It's official - Reagan National Airport registered an air temperature of 104 Friday afternoon, making it the hottest day in the month of June in history. When you factor in the humidity, we think the way it feels speaks for itself.
An Excessive Heat Warning has been placed in effect for much of the D.C. area today as temperatures around 100 degrees and dew points in the 70s will make it feel like 110 degrees at times. This is very dangerous heat so try to stay indoors as much as possible today and drink plenty of fluids. Remember that heat is actually the number one weather-related killer in the United States so this is a very serious situation.
- Excessive Heat Watch in Magenta and Heat Advisory in Orange
Talking to some of the employees at the National Weather Service in Sterling, VA, I asked why Montgomery, Prince Georges, Howard and Anne Arundel weren't included and they told me it was because of slightly lower temperatures and dew points leading to lower heat index values.
- Heat Index Chart
The information below was taken directly from the NWS's Heat Safety webpage, which I urge you to take a look at.
"Studies indicate that, other things being equal, the severity of heat disorders tends to increase with age. Conditions that cause heat cramps in a 17-year-old may result in heat exhaustion in someone 40 years old, and in heat stroke in a person over 60. Sunburn, with its ultraviolet radiation burns, can significantly retard the skin's ability to shed excess heat. Acclimatization has to do with adjusting sweat-salt concentrations, among other things. The idea is to lose enough water to regulate body temperature, with the least possible chemical disturbance--salt depletion."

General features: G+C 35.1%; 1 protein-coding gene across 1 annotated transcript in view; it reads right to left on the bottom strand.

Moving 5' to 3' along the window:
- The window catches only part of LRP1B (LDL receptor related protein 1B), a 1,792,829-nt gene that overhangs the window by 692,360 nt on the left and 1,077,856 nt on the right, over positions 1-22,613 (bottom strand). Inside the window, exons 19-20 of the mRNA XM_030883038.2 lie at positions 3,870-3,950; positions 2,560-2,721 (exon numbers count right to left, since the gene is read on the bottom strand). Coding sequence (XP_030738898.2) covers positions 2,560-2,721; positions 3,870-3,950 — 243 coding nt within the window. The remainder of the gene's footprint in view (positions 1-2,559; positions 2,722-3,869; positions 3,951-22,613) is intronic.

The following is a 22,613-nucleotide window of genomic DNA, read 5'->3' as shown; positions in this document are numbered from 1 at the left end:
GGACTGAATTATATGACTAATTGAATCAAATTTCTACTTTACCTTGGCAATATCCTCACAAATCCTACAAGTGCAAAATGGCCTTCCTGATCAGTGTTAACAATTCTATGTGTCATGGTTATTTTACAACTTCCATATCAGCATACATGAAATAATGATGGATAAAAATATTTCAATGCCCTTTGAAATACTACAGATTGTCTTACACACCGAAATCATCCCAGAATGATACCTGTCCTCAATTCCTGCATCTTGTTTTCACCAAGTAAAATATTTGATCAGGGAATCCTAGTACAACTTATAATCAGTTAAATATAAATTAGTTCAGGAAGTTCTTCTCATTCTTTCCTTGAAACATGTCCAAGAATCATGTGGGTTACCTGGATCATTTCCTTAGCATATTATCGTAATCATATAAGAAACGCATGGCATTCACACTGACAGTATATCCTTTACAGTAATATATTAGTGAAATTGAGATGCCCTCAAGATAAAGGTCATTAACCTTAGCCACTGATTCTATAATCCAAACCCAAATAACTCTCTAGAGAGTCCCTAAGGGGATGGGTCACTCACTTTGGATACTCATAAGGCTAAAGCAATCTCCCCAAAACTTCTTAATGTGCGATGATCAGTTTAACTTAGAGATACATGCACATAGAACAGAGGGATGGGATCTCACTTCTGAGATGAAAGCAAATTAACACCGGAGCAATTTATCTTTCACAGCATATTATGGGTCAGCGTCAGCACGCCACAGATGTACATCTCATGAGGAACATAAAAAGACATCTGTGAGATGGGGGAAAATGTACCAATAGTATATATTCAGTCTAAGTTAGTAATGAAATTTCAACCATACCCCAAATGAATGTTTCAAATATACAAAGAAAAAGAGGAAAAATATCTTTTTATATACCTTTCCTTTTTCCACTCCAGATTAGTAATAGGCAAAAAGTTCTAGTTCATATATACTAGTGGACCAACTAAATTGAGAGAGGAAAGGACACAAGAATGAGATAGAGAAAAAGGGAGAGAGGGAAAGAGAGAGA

Know the Difference:
Heat Cramps - Painful spasms usually in the muscles of legs and abdomen with heavy sweating. First Aid: Firm pressure on cramping muscles or gentle massage to relieve spasm. Give sips of water. If nausea occurs, discontinue water.
Heat Exhaustion - Heavy sweating; weakness; cold, pale, clammy skin; thready pulse; fainting and vomiting but may have normal temperature. First Aid: Get victim out of sun. Once inside, the person should lay down and loosen his or her clothing. Apply cool, wet cloths. Fan or move victim to air conditioned room. Offer sips of water. If nausea occurs, discontinue water. If vomiting continues, seek immediate medical attention.
Heat Stroke - (or sunstroke): High body temperature (106° F or higher), hot dry skin, rapid and strong pulse, possible unconsciousness. First Aid: HEAT STROKE IS A SEVERE MEDICAL EMERGENCY. SUMMON EMERGENCY MEDICAL ASSISTANCE OR GET THE VICTIM TO A HOSPITAL IMMEDIATELY. DELAY CAN BE FATAL. While waiting for emergency assistance, move the victim to a cooler environment reduce body temperature with cold bath or sponging. Use extreme caution. Remove clothing, use fans and air conditioners. If temperature rises again, repeat process. Do NOT give fluids. Persons on salt restrictive diets should consult a physician before increasing their salt intake.